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Today, Lizzo posted a video on Instagram promoting a smoothie detox. Unsurprisingly, the comments went WILD. So here's the thing. Lizzo has become this sort of icon or mascot of the body positivity movement. When she sings, "Baby how you feeling? I'm feeling good as hell!", I feel that! We love her, she represents more to us than music: she represents embracing yourself and loving yourself as you are. I cried, legit, when she came on the VMAs and told us, "It's so hard to love yourself in a world that doesn't love you back."

But here's the thing, y'all: we don't own Lizzo. We don't. She is a real person, with real insecurities, real goals, real desires. She posted a few days ago, really emotional about her body and feeling unhappy with it. Obviously there is nothing wrong with her body, the problem is the culture. But she was vulnerable. She doesn't only live in our imaginations. She deserves to make her own choices about her body. I might not like her choice, it may be disappointing to me to see someone I thought was a body positive icon making choices that don't align with that movement, but it is her choice to make.

The IG comments turned, a bit unsurprisingly, into a roast. "You are amazing but this saddens me to my core." I don't disagree, but maybe she deserves to make her own choices. "This ain't it sis. So many people look up to you for body positivity. And this is the opposite." This from a white woman, and honestly, this use of the word "sis" troubles me, but that's a post for a different day. That aside, while I agree with the basic points, it is Lizzo's body. A number of people reported feeling triggered by the post, and I certainly was as well, and probably for some people that is a lot harder than others. I just think that we may have heaped a bit of an unfair amount of expectation.

While I am disappointed and bummed about this, I'm not mad at Lizzo. I feel sad that Lizzo felt like this was a good idea, because the noise around us is just SO.DAMN.LOUD that smaller = healthier, that thinner is prettier, that shrinking makes your life better, you more desirable. It's just this inexorable, inescapable jackhammer in the background all the damn time. She was vulnerable, like any of us can be. Lizzo got called to the noise.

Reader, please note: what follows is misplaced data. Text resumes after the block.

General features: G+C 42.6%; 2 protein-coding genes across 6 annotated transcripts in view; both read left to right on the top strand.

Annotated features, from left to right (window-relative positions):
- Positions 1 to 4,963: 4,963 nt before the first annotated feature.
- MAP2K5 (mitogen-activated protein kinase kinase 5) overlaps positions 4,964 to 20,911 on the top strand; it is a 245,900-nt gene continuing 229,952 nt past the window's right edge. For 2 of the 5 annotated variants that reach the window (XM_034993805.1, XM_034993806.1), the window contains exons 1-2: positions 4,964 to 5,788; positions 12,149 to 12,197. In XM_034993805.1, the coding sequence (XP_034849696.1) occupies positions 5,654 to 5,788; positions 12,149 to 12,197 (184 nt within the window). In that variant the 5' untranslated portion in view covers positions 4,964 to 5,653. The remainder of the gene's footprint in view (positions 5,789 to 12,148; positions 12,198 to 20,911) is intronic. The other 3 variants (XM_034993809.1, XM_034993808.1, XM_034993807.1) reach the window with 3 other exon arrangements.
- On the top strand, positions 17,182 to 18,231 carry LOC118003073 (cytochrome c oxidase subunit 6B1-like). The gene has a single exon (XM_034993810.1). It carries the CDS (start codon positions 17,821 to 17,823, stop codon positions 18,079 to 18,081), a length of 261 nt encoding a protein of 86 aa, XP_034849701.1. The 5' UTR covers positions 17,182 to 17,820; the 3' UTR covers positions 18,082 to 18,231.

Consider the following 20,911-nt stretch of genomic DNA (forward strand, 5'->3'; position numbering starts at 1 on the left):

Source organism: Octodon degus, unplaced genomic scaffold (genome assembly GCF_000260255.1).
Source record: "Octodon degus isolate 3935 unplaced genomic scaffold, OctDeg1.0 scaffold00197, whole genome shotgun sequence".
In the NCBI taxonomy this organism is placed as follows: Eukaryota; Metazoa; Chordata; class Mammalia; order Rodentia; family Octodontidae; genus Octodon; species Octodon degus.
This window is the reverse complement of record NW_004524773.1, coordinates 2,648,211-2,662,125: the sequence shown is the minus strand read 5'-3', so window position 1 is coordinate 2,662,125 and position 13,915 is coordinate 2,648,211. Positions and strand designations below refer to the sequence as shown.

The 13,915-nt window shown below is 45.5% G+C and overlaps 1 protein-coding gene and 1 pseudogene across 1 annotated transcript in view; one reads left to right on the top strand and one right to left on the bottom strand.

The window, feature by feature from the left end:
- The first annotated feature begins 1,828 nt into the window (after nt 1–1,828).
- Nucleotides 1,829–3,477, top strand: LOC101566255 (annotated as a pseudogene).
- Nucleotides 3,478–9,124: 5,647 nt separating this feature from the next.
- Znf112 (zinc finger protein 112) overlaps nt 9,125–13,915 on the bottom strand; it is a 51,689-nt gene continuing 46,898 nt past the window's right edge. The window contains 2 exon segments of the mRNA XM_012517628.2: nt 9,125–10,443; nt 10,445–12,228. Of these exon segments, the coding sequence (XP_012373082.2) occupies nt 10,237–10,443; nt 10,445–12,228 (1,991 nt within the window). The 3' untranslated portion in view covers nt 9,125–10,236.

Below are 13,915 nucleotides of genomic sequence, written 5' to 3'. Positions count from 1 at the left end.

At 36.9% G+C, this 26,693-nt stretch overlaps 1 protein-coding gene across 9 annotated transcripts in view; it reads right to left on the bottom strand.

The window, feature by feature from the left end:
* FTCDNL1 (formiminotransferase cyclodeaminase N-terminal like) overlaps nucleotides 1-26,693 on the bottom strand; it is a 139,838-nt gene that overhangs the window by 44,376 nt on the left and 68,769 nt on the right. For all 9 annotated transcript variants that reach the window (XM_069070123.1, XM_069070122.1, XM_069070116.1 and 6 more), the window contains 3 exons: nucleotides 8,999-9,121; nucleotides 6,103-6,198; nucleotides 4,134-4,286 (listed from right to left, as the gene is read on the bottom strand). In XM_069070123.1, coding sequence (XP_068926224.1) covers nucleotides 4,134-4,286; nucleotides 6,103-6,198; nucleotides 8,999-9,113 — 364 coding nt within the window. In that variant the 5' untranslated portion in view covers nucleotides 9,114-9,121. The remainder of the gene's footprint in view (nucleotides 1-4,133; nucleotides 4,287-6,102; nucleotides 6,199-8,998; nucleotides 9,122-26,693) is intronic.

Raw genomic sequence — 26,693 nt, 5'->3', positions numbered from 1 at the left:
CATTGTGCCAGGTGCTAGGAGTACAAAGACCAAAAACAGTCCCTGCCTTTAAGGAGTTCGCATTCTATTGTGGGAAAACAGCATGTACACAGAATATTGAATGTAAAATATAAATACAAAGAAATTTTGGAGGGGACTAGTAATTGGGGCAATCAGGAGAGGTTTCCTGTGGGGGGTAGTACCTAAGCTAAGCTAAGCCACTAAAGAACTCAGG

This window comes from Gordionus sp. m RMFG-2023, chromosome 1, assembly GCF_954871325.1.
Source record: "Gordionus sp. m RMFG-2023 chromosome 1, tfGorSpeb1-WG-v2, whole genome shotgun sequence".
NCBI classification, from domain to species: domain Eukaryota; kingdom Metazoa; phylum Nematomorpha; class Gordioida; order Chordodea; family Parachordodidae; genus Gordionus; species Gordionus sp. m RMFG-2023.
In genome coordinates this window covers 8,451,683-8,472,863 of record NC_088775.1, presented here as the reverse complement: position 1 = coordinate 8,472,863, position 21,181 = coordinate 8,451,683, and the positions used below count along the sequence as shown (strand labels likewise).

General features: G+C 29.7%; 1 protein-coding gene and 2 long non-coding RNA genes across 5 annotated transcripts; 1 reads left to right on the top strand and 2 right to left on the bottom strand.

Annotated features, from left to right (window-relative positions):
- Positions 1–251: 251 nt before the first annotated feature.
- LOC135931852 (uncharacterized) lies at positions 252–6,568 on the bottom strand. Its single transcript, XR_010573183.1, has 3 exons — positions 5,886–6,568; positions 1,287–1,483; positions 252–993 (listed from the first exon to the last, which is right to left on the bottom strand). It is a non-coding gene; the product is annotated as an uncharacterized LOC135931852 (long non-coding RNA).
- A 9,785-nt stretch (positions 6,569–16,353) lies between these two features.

Detoxes are dumb. It's a quick weight loss trick disguised as a way to improve the health of your vital organs. Want to improve the health of your gizzards? Drink a glass of frickin water. Then drink another one after that. And another one. And maybe after all that water, you'll have to pee so much you won't have time to worry about roasting Lizzo for getting called to that diet culture siren song and you sure as hell won't have time for any fake quick fixes.

Yeah, it's a bummer for those of us who have been doing work in antidiet spaces, and I get feeling like "We lost one." But we won't get her (or anyone else) with a barrage of bitching, and we'll be here when she comes back. It makes me think a bit of addiction recovery. When a friend has a relapse, it is triggering. That doesn't mean I go get drunk, and maybe I go through some feels, but I don't roast the person. It's an addiction. It's not their fault. I just need to be there when they come back around.

I'll leave you with this. I know some folks probably needed to comment just so vulnerable folks might see those comments and know that a (weight loss) detox smoothie isn't where it's at, but once there were several more of those comments, did the dogpile need to continue? Let the woman live her life. Commentary on people's bodies works both ways -- just as it isn't cool to fat-shame or concern-troll, we also don't need to chastise people who shrink themselves. It may be disappointing to me, but it is not my body.

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